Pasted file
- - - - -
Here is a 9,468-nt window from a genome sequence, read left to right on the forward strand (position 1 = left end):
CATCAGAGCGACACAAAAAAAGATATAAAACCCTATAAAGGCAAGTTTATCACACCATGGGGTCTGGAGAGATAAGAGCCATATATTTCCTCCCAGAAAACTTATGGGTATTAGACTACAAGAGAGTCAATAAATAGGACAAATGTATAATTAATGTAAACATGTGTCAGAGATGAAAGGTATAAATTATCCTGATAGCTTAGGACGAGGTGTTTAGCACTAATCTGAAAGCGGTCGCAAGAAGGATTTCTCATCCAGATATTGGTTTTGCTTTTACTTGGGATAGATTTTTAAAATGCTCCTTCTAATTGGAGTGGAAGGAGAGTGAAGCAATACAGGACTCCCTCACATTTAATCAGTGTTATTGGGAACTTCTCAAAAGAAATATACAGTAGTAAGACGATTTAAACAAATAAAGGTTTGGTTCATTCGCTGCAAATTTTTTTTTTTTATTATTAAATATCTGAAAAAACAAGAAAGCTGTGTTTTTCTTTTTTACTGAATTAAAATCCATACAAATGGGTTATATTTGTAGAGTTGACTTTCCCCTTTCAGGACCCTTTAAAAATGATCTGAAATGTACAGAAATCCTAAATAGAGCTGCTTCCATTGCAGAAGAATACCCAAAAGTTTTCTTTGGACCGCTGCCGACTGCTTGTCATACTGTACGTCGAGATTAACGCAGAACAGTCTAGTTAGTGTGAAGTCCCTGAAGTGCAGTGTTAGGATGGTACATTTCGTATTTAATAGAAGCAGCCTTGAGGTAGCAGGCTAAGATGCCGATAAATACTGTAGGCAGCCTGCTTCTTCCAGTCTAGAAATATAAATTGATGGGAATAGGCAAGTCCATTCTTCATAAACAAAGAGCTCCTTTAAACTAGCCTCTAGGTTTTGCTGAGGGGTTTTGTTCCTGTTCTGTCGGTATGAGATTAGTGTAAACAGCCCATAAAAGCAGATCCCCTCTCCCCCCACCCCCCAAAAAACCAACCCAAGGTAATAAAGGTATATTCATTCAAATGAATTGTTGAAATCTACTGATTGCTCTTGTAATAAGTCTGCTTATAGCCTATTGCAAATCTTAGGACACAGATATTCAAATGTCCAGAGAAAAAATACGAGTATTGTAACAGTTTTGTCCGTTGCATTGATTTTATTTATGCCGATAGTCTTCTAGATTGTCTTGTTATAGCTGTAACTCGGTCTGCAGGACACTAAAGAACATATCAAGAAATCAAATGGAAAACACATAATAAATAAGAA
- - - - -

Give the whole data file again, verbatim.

Here is a 9,468-nt window from a genome sequence, read left to right on the forward strand (position 1 = left end):
CATCAGAGCGACACAAAAAAAGATATAAAACCCTATAAAGGCAAGTTTATCACACCATGGGGTCTGGAGAGATAAGAGCCATATATTTCCTCCCAGAAAACTTATGGGTATTAGACTACAAGAGAGTCAATAAATAGGACAAATGTATAATTAATGTAAACATGTGTCAGAGATGAAAGGTATAAATTATCCTGATAGCTTAGGACGAGGTGTTTAGCACTAATCTGAAAGCGGTCGCAAGAAGGATTTCTCATCCAGATATTGGTTTTGCTTTTACTTGGGATAGATTTTTAAAATGCTCCTTCTAATTGGAGTGGAAGGAGAGTGAAGCAATACAGGACTCCCTCACATTTAATCAGTGTTATTGGGAACTTCTCAAAAGAAATATACAGTAGTAAGACGATTTAAACAAATAAAGGTTTGGTTCATTCGCTGCAAATTTTTTTTTTTTATTATTAAATATCTGAAAAAACAAGAAAGCTGTGTTTTTCTTTTTTACTGAATTAAAATCCATACAAATGGGTTATATTTGTAGAGTTGACTTTCCCCTTTCAGGACCCTTTAAAAATGATCTGAAATGTACAGAAATCCTAAATAGAGCTGCTTCCATTGCAGAAGAATACCCAAAAGTTTTCTTTGGACCGCTGCCGACTGCTTGTCATACTGTACGTCGAGATTAACGCAGAACAGTCTAGTTAGTGTGAAGTCCCTGAAGTGCAGTGTTAGGATGGTACATTTCGTATTTAATAGAAGCAGCCTTGAGGTAGCAGGCTAAGATGCCGATAAATACTGTAGGCAGCCTGCTTCTTCCAGTCTAGAAATATAAATTGATGGGAATAGGCAAGTCCATTCTTCATAAACAAAGAGCTCCTTTAAACTAGCCTCTAGGTTTTGCTGAGGGGTTTTGTTCCTGTTCTGTCGGTATGAGATTAGTGTAAACAGCCCATAAAAGCAGATCCCCTCTCCCCCCACCCCCCAAAAAACCAACCCAAGGTAATAAAGGTATATTCATTCAAATGAATTGTTGAAATCTACTGATTGCTCTTGTAATAAGTCTGCTTATAGCCTATTGCAAATCTTAGGACACAGATATTCAAATGTCCAGAGAAAAAATACGAGTATTGTAACAGTTTTGTCCGTTGCATTGATTTTATTTATGCCGATAGTCTTCTAGATTGTCTTGTTATAGCTGTAACTCGGTCTGCAGGACACTAAAGAACATATCAAGAAATCAAATGGAAAACACATAATAAATAAGAA